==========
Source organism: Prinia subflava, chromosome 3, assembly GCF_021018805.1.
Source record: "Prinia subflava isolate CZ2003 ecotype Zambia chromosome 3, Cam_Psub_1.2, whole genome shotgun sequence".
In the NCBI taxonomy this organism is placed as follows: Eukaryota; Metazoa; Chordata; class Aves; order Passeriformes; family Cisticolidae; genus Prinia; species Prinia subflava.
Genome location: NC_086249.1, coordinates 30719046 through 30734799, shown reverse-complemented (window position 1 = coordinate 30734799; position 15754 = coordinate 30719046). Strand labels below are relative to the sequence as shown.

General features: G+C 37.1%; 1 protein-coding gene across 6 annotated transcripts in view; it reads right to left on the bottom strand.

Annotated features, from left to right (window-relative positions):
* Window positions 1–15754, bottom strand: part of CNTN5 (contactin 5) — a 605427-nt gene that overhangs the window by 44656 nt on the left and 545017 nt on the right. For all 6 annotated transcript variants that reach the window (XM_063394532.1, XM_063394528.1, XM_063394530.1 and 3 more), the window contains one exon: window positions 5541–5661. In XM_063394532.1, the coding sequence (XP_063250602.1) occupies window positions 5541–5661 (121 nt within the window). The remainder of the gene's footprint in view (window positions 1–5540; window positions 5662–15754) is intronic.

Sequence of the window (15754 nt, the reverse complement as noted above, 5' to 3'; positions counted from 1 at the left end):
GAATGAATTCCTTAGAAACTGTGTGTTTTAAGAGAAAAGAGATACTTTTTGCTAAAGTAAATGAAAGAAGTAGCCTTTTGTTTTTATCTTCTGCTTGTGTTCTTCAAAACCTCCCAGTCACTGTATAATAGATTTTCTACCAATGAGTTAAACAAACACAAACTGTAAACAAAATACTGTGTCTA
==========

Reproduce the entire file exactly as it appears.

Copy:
Source organism: Prinia subflava, chromosome 3, assembly GCF_021018805.1.
Source record: "Prinia subflava isolate CZ2003 ecotype Zambia chromosome 3, Cam_Psub_1.2, whole genome shotgun sequence".
In the NCBI taxonomy this organism is placed as follows: Eukaryota; Metazoa; Chordata; class Aves; order Passeriformes; family Cisticolidae; genus Prinia; species Prinia subflava.
Genome location: NC_086249.1, coordinates 30719046 through 30734799, shown reverse-complemented (window position 1 = coordinate 30734799; position 15754 = coordinate 30719046). Strand labels below are relative to the sequence as shown.

General features: G+C 37.1%; 1 protein-coding gene across 6 annotated transcripts in view; it reads right to left on the bottom strand.

Annotated features, from left to right (window-relative positions):
* Window positions 1–15754, bottom strand: part of CNTN5 (contactin 5) — a 605427-nt gene that overhangs the window by 44656 nt on the left and 545017 nt on the right. For all 6 annotated transcript variants that reach the window (XM_063394532.1, XM_063394528.1, XM_063394530.1 and 3 more), the window contains one exon: window positions 5541–5661. In XM_063394532.1, the coding sequence (XP_063250602.1) occupies window positions 5541–5661 (121 nt within the window). The remainder of the gene's footprint in view (window positions 1–5540; window positions 5662–15754) is intronic.

Sequence of the window (15754 nt, the reverse complement as noted above, 5' to 3'; positions counted from 1 at the left end):
GAATGAATTCCTTAGAAACTGTGTGTTTTAAGAGAAAAGAGATACTTTTTGCTAAAGTAAATGAAAGAAGTAGCCTTTTGTTTTTATCTTCTGCTTGTGTTCTTCAAAACCTCCCAGTCACTGTATAATAGATTTTCTACCAATGAGTTAAACAAACACAAACTGTAAACAAAATACTGTGTCTA